MA History of Design and Material Culture student Emmy Sale on an unknown photo album from the University of Brighton Dress History teaching collection
The Dress History teaching collection is home to a number of photo albums with unknown provenance. This album (Figure 1) has a faux leather cover with an embossed black border. The pages are thick brown paper, photographs mounted with corner tabs. It contains images dating from 1936 to 1949, with locations around Britain and abroad, showing that the family who made it travelled regularly.
When analysing the album I had the feeling, described by photography curator Verna Curtis, that ‘when you hold a photo album, you sense that you are in possession of something unique, intimate and meant to be saved for a long time. As you turn the pages and look at the images, you imbibe the maker’s experience, invoking your imagination and promoting personal memories’.[i] Inside the album are images of the family’s holiday to Clovelly, Devon. The village is near my hometown so these created an immediate connection between me and this unknown family’s past.
In one of the Clovelly images (Figure 2) there is a woman in the side of the shot passing a Box Brownie to someone. Although the first amateur cameras available were the Kodak No.1 roll film cameras in 1888, these were expensive and often only a toy for the upper and middle classes. It was not until the 1920s that lower class families were able to purchase photography equipment such as the Box Brownie, which cost 5 shillings in 1900. The original Brownie took images of a 57 millimetre square but the Brownie No.2 took photos sizing 57 by 83 millimetres, the proportions of the images in this album. Therefore, it is likely that a Box Brownie 2 was used to take the photographs whilst revealing that this camera was an affordable option for many lower class families in the 1930s, to capture images of day trips and holidays.
The photographs from this album can be used as a source in dress history research. The images provide evidence of what people wore for special occasions or vacations, they show how garments were worn and what they were paired with. For example, images can be used to make sense of isolated garments in archives or even see garments that have not survived. However, the image of three young women on Clacton beach in 1936 (Figure 3), proves how difficult it can be to identify class differences in photographs due to the widespread mass consumption of clothing. It is difficult to tell from the photograph whether the bathing suits worn are expensive Jantzen suits that cost at least fifteen shillings in 1936 or a garment knitted at home with the use of patterns provided in two-penny papers. The exact details of the garments’ manufacture are locked within the photograph and would need the use of oral testimony from one of those photographed to identify them.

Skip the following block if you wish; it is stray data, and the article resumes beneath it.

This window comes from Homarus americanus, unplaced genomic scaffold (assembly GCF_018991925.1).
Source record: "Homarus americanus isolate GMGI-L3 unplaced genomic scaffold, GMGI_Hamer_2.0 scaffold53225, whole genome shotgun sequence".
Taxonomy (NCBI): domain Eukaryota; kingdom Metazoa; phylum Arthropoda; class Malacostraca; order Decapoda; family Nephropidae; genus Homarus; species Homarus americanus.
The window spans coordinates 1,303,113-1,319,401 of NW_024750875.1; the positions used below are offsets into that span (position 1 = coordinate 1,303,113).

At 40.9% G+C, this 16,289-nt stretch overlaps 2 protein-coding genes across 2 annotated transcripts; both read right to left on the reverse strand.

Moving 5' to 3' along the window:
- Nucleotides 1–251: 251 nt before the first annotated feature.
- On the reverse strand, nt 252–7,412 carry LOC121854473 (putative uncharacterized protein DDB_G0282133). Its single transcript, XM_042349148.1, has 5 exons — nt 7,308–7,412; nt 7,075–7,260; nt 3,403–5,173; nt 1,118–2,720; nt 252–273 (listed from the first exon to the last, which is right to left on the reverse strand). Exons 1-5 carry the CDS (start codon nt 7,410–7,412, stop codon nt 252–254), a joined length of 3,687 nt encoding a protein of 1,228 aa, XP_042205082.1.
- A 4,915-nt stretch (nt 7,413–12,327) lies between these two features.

Although the use of unknown photographs in dress history can be down to interpretation, with persistence it can lead to the discovery of an aspect of the photograph’s narrative. This can be about the sitters’ lifestyle, their dress, or simply how the photograph was made. In my own research on knitted bathing suits in the 1930s, they have provided insight by showing how bathing suits were worn on the body and the ways in which wearers would imitate poses of glamorous images they saw in magazines. Such readings have lead to a questioning of how young women regarded their bathing suits and its role in the social aspects of beach leisure. The survival of these images is pivotal to this research because there are only a few hand-knitted garments that have survived and video recordings of beach scenes only show those wealthy enough to afford it. Although the Box Brownie camera was still a luxury to some, it was an increasingly accessible mode of photography and therefore the images provide a source that shows the ordinary life of people and what they wore.